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The Role of Diet in Autism


Posted by Tracii H.

A pilot study of autistic children studied the effects of removing gluten from their diet (Autism, 1999; 3: 45-69). In the study, once gluten containing foods were eliminated, a majority of children showed noticeable improvements, particularly in language development, ability to concentrate, and sleep patterns. The more severe the autism, the more pronounced the improvement.

Our bodies were never meant to digest this substance, which also has a sticky, binding effect on the intestines. Whether or not a person has Celiac disease, many many people have gluten sensitivity, which can lead to Celiac Disease and is capable of causing problems in and of itself. When you eat something you have an immune sensitivity to, your immune function is directed away from things like incoming viruses, bacteria, and even cancer growth to fight off the proteins to which one is allergic/sensitive. It is when the immune system isn't functioning properly that yeast overgrowth can occur, compounding health problems. Celiac disease is the end stage of gluten sensitivity, so avoiding gluten can lift a great burden off the body and prevent problems down the road.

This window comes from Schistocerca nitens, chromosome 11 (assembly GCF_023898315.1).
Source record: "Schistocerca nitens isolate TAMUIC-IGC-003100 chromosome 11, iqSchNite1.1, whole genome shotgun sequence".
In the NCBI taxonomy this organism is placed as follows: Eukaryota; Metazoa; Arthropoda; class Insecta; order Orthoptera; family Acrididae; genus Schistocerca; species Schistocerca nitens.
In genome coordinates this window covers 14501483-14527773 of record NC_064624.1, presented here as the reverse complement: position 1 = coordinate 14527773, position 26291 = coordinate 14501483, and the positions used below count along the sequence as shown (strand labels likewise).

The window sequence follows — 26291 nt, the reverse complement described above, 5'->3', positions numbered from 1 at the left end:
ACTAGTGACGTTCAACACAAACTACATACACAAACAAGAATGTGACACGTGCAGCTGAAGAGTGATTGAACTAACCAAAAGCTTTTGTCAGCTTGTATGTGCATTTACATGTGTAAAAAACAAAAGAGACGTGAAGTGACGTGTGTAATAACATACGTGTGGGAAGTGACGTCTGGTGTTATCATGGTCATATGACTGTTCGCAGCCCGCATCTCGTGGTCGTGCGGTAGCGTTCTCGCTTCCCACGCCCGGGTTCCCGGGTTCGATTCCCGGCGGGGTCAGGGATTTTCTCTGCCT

If you're worried about getting enough protein, calcium, grains, etc. in your diet, there are many ways to ensure that you do this. Incorporating gluten-free grains like quinoa (which contains more complete protein than a serving of any meat), corn, rice, and other such whole grains into the diet can ensure that you're getting enough whole grains in the diet, which is very important for good nutrition. There are flours made from rice, corn, and other gluten-free sources, as well.
 
Comments (2)
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I remember taking Mickie off Casein and Gluten when he was five. It can be safely done, just as long as everytime you remove a food item from the diet, you provide him with supplements to replace what is missing in the diet.

While I mostly agree with you Tracii, I disagree that grains are a "necessary" part of the diet. People who go gluten free should not "worry about getting enough grains". We evolved for tens of thousands of years with few to no grains in our diet. That is WHY so many people are gluten intolerant.

Most people would be better served by not trying to "replace" glutinous grains with other grains. And MANY people who are gluten intolerant are also allergic to corn and sometimes rice as well. So I find that many people who are gluten sensitive and go gluten free feel WORSE because they begin eating larger amounts of OTHER foods that they are allergic to.

Grain free is actually the better way to go until you KNOW whether you are allergic or sensitive to those other grains (and soy) as well.

In Good Health,

Kerri Knox, RN

Functional Medicine Practitioner

http://www.easy-immune-health.com

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